Is 9/11 my Story to Tell?

My third grade class wrote a book in honor of the Cayne family in 2001. This is one of the pages from that sweet, little book.

Is 9/11 my story to tell?

This is the question I’ve been camped on for the past couple of weeks.

9/11 is a significant day for our family in that soon after this horrific terrorist attack, John andI I decided to do something more than send money or a card of condolence to the victims’ families. We decided to invest long-term in one family – by choosing to honor and extol the life of one of the victims in a very personal way. And in so doing, continue to walk alongside his family year in and year out – no matter where we were in the world. We decided to name our unborn son in recognition of the life well-lived of Jason David Cayne.

Jake Nathanael Witherow was born on October 26, 2001 – 45 days after 9/11.

This is one of the on-line notices that John and I read about Jake and his family before we committed ourselves to them by naming our Jake.

Our son was named to remember Jason David Cayne, known as Jake. Jake Cayne was the proud and loving father of Suzann, Marissa and Raquel and the faithful husband and life-long friend of Gina.

Just 45 days after – we chose to remember, to stand with, and to encourage this family for as long as the Lord enabled us.


We’ve had many sets of 45 days since 9/11. For our Jake, he has celebrated 14 years of life – most of these amazing years in South Africa – far, far, far away from Ground Zero, the hallowed ground where Jake was killed while working at Cantor Fitzgerald in the World Trade Center.

Tomorrow marks the 15th commemoration of these abhorrent attacks and Jake’s death. And 45 days from now – our Jake will celebrate his 15th birthday.

Here’s our Jake standing on some granite rock in Matopos, Zimbabwe – one of his favorite places on the planet!

So, back to my question – is 9/11 my story to tell?

In most ways, no. It is not. Before 9/11, I did not know anyone who would be affected by the heart-crushing events of that day. I have not lived without my son, daughter, wife, husband, mother, father, grandchild, cousin, or friend because of 9/11.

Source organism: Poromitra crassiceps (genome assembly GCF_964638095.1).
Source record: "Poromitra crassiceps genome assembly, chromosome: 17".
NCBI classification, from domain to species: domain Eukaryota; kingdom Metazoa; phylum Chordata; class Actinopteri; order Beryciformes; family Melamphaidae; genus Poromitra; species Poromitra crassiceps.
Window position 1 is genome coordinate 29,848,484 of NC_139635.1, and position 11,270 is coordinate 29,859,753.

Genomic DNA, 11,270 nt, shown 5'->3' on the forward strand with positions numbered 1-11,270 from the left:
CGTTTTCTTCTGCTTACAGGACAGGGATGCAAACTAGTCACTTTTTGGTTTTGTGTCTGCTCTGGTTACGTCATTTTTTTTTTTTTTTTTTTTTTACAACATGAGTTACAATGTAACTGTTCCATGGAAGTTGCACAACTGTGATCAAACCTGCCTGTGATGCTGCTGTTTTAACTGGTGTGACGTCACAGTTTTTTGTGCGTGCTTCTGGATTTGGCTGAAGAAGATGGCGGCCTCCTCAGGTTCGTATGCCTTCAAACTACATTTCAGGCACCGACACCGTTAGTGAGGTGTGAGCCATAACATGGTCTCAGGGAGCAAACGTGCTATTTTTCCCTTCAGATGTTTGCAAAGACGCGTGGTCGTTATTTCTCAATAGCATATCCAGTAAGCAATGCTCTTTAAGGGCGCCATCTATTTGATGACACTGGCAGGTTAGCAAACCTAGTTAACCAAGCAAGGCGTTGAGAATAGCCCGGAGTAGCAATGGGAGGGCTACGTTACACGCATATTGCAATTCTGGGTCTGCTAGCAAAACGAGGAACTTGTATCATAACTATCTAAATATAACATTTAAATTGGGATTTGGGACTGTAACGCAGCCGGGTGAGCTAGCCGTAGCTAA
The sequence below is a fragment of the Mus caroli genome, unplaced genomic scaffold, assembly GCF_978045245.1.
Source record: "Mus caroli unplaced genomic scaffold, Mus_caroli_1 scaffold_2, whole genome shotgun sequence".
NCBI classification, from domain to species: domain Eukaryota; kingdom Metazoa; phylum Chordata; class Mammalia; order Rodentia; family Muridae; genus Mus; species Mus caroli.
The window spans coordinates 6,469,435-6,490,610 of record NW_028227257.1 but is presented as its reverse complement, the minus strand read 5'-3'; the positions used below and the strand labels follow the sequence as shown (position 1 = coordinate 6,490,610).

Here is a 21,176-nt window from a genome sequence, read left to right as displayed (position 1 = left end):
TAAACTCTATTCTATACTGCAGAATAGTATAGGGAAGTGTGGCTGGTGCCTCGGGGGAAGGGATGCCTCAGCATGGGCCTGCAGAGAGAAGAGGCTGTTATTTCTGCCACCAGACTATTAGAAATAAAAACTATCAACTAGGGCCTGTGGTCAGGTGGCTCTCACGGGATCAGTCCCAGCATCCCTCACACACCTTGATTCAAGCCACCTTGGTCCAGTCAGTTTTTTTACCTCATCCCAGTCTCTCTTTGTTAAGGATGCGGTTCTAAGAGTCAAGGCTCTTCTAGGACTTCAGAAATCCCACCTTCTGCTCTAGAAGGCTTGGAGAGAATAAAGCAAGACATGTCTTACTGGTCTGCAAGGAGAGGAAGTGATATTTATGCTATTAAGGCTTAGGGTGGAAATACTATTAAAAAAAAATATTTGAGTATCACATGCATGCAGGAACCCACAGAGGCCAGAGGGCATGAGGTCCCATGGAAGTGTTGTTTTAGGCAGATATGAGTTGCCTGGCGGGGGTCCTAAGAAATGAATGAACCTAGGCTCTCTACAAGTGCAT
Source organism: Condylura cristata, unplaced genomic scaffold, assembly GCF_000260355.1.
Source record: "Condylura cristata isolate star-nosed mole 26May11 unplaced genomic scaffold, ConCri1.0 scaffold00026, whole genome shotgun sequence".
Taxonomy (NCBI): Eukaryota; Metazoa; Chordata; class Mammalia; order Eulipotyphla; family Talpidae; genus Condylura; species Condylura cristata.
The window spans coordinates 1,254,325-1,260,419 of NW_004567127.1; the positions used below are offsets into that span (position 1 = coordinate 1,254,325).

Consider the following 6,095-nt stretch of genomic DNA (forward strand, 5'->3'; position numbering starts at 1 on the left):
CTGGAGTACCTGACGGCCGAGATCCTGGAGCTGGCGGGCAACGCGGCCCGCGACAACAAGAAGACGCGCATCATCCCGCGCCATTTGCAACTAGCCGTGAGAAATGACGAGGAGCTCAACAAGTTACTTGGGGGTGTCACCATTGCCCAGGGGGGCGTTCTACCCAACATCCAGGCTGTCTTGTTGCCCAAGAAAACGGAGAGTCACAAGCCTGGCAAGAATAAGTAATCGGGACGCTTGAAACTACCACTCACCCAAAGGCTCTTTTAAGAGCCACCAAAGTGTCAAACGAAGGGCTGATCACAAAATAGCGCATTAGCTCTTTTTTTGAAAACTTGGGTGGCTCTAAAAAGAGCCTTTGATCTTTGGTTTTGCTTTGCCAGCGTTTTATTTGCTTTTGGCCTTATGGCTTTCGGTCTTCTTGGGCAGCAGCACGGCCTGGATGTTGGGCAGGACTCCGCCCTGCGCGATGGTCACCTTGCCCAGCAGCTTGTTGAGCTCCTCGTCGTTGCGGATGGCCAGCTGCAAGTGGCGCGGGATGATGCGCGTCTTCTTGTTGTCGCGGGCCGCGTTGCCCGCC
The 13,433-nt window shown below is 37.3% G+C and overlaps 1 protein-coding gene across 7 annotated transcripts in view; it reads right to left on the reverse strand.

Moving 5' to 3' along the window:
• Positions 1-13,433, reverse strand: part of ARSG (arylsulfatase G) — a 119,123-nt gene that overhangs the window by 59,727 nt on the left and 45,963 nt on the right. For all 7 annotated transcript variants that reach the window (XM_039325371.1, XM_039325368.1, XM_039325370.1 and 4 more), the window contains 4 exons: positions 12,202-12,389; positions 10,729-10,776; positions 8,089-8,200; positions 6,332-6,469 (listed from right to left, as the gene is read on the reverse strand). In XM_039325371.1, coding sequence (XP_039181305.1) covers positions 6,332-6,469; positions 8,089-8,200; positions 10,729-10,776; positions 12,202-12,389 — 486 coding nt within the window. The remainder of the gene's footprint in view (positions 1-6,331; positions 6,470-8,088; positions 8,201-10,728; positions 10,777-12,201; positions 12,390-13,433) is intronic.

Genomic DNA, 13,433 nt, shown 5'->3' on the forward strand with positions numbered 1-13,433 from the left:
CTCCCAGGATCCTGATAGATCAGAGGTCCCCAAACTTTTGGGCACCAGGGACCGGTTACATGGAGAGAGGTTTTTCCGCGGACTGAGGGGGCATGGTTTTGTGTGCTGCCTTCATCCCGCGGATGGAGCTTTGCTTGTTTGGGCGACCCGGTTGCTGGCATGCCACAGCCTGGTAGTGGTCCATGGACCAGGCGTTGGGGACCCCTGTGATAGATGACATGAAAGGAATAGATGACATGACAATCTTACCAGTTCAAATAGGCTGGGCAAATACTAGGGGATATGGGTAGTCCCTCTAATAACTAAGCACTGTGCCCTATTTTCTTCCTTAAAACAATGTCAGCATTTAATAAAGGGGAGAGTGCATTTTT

Instead, in many ways life, hope, commitment, remembrance, and trust were birthed into our family as we chose to come alongside the Cayne family when we named our boy, Jake.

Amazingly, 15 years later, we have yet to meet Jake Cayne’s awe-inspiring family. The girls have grown up into astonishingly beautiful young women with great resolve to live their lives with purpose, grace and hope. They have been inspired by their mom, Gina, to embrace this life – in all of its horrors – and to instead gift others with courage, determination, and a commitment to never stand alone. It has not been easy. A tremendously dark, expansive cavern of suffering and loss enveloped this family when Jake died – no one can ever replace a loving and committed father and husband who made his wife and children feel like they were the most valuable treasures on earth. Despite this ‘how-can-we-ever-come-through-this-nightmare,’ Gina and her girls did come through and are continuing to make their way through this life in admirable ways – even now – 15 years later.

The small part our family has played in the Cayne family’s life is to never forget them, to pray for them like crazy, and to encourage them to keep going. We want them to know that they are not alone; not ever. So, although, 9/11 is not my story to tell, it’s the story from 9/11 that launched one of my children’s lives and empowered our family to walk alongside the Cayne family – although at great distance – for as long as it takes.

That’s my 9/11 story.

It’s a story of life, hope, blessing, commitment, and resolve.

Do you have a 9/11 story to tell?

Because if you do, it matters.

The Cayne family are living out these words in large, large ways!

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